law on the subject was exhaustively reviewed in the case of Stobart v. Dryden (reported 1 M. & W., p. 615) by a very strong Court of Exchequer, consisting of Lord Abinger, C.B., Parke, B. (afterwards Lord Wensleydale), Bolland, B., and Gurney, B. The action was one brought upon a covenant in a deed, and the question was, whether declarations made by one of the alleged attesting witnesses to it, who was dead, could be given in evidence to show such deed to be a forgery. The Court, as above constituted, took time to consider, and, in the result, gave a unanimous judgment that this evidence could not be admitted, and by this judgment, although they did not expressly so state, substantially affirmed the conclusions arrived at previously by the Court of King's Bench in England in 1824 in the criminal case of R. v. William Mead (ubi sup.), and by the Supreme Court of New York in 1818 in the above-cited case of Wilson v. Boeram, which had laid it down that dying declarations are not admissible in evidence, save in the one case where a prisoner is on his trial for the homicide of the person who made such statements, and the statement itself is as to the manner in which the person making them came by his death. The decision in this case of Stobart v. Dryden appears to have been generally regarded as finally settling the law on the point, and no further question as to it has been raised during the sixty years which have elapsed since such decision was given.
It remains to consider, in the second place, whether any statement which Kast might have made when dying could be admitted in evidence as being a “ deposition” within the meaning of the statute which makes depositions, taken in parsuance of it, admissible evidence both in criminal and in civil cases in case of the death of the witness.
Now, as regards criminal cases, depositions taken in pursuance of the useful Act to remove Defects in the Administration of the Criminal Law, passed in 1867 (30 & 31 Vict. c. 35), which has, by the Short Titles Act passed last year, now received the title of “The Criminal Law Amend. ment Act 1867," are, by sect. 6 thereof, made secondary evidence if the witness be (1) dead or (2) so ill as to be unable to travel. The section referred to provides for such witnesses' depositions being taken by a magistrate whenever it shall be made to appear to the satisfaction of any justice of the peace that any person dangerously ill, and in the opinion of some registered medical practitioner not likely to recover from such illness, is able and willing to give material information relating to any indictable offence, or relating to any person accused of any such offence"; but the enactment also requires it to be proved at the trial, to the satisfaction of the court, that reasonable notice of the intention to take such statement has been served upon " the person (whether prosecutor or accused) against whom it is proposed to be read in evidence, and that such person, or his counsel or attorney, bad, or might have had if he had chosen to be present, full opportunity of cross-examining the deceased person.” It will be noticed that a deposition taken under the provisions of this statute cannot be read in evidence unless the party opposite to the one which called him had “full opportunity of cross-examining the deponent. Some four years ago it was held by Cave, J., at Nottingham Assizes, however, in a case of Reg. v. Mitchell (reported 17 Cox C. C. 503), apparently overruling a previous decision to the contrary of Denman, J. in a case of Reg. v. Mann (49 J. P. 743), but without that learned judge's attention being called to the Irish case mentioned below, that even a cross-examination stopped in consequence of the illness of the deponent will not suffice. In view of this decision the determination not to commence taking Kast's deposition at all, in the face of an expression of opinion by an experienced medical man that the witness would be unable to afford “full opportunity” for the cross-examination which the other side deemed would be necessary, was a very proper one on the part of all concerned. A very doubtful point would have arisen if in a criminal case. the cross-examination of the deponent Kast had been put an end to by his sudden death while under cross-examination. For, while the decision of Cave, J. in R. v. Mitchell is certainly a direct authority upon the point, we have the authority of Denman, J., in R. v. Mann, expressly the other way; and there is also other authority for saying that, even in a criminal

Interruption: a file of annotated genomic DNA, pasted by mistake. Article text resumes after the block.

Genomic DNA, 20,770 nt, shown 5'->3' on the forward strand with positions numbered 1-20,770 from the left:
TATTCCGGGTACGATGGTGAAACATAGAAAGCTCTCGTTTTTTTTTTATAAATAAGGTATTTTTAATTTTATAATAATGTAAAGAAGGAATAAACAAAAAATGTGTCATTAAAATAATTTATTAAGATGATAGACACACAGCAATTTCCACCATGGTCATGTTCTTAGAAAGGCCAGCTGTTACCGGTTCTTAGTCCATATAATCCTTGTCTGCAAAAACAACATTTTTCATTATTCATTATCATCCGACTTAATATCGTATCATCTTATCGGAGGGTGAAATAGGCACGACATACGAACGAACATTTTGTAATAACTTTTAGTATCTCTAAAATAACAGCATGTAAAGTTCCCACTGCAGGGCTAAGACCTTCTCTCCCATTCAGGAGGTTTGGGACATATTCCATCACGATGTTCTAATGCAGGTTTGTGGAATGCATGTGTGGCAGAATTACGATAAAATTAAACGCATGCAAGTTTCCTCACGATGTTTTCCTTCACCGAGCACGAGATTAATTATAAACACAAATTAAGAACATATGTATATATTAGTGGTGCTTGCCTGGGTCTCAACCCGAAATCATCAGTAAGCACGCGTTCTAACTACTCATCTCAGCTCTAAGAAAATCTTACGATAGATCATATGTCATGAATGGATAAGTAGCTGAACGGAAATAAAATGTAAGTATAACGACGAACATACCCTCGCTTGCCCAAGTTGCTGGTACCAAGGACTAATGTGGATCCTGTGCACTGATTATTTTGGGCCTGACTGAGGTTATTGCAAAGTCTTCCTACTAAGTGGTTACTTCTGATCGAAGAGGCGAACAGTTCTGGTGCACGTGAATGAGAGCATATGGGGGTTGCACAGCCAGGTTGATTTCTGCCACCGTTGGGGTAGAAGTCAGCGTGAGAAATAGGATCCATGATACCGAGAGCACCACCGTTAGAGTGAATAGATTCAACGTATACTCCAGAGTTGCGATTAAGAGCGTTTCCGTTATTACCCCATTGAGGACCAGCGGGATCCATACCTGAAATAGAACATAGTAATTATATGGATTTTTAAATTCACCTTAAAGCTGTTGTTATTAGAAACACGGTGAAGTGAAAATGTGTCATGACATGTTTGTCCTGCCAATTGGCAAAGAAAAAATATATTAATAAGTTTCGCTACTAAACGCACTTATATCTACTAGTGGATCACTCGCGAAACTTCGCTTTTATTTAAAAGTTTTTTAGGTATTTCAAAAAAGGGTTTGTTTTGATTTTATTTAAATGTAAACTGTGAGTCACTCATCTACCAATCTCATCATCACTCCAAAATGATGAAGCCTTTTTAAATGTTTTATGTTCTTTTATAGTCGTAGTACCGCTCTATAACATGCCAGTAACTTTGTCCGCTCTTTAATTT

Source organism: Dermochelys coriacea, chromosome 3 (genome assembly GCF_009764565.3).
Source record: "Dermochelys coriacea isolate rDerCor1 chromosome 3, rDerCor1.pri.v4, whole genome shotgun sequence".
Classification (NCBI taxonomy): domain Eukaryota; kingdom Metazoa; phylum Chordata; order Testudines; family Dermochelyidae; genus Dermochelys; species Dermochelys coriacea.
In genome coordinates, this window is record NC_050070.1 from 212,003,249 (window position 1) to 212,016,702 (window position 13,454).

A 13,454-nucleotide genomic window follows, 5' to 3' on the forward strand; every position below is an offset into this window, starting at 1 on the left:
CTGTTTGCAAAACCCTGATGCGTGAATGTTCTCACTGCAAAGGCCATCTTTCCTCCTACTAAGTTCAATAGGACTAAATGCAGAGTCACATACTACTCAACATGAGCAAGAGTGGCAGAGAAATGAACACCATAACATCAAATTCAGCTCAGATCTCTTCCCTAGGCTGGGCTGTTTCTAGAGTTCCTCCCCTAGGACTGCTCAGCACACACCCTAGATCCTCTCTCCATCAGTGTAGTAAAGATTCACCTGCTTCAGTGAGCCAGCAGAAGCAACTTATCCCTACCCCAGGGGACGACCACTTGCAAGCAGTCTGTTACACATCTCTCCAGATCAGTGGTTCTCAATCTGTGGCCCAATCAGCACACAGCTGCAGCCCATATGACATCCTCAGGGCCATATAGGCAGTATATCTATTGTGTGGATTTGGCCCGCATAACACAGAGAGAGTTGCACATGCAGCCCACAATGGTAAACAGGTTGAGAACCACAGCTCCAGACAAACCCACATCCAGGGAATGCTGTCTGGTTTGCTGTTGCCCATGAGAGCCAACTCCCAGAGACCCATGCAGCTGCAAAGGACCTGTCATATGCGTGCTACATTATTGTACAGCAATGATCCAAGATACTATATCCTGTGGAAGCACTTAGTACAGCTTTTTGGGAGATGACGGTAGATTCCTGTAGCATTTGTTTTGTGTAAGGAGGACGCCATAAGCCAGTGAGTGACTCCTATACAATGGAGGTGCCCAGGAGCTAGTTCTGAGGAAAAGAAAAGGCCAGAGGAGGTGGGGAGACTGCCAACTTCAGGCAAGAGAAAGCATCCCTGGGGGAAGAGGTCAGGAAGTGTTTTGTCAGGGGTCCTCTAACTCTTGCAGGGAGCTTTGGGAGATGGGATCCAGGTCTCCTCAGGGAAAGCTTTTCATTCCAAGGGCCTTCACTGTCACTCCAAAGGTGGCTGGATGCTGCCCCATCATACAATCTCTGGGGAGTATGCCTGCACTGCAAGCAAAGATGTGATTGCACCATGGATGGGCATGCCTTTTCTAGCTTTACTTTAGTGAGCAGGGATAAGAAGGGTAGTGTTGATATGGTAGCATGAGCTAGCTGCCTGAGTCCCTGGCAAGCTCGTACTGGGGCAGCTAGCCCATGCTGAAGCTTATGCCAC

the deposition, so far as it had gone, would under such circumstances have been admissible. The ground of the decision of Denman, J. was that “full opportunity” in the Criminal Law Amendment Act of 1867 must mean “full opportunity such as the circumstances of the case allow," and this is a possible construction of the statute ; and the majority of the Irish judges (seven to five) decided in 1832, in the case of R. v. Doolin (reported 1 Jeb. C. C. 123), that under such circumstances a deposition was admissible. The Irish case was, however, obviously a decision under some other Act than of 1867, and it does not appear in the report what that statute was, though the case certainly appears to lay down the general proposition that the right to cross-examine (which is expressly made by the Act of 1867 a condition of the evidence being receivable) being taken away by the act of God, just as much as it is in the case of dying depositions being received, the evidence, so far as it has gone, is admissible. The case under consideration, however, was not one as to the construction of the words "full opportunity for cross-examination” in the Criminal Law Amendment Act 1867. Having regard to this, and to the case of R. v. Mitchell, cited above, it is extremely problematical, however, whether the Irish decision in R. v. Doolin, and the alleged decision of Denman, J. in England, would be followed in England-indeed, it is almost certain that they would not. The course above indicated having, however, been pursued, and no formal deposition taken, it is abundantly clear that no evidence of what the deceased man said when dying could possibly be received in evidence under the provisions of the statute above referred to.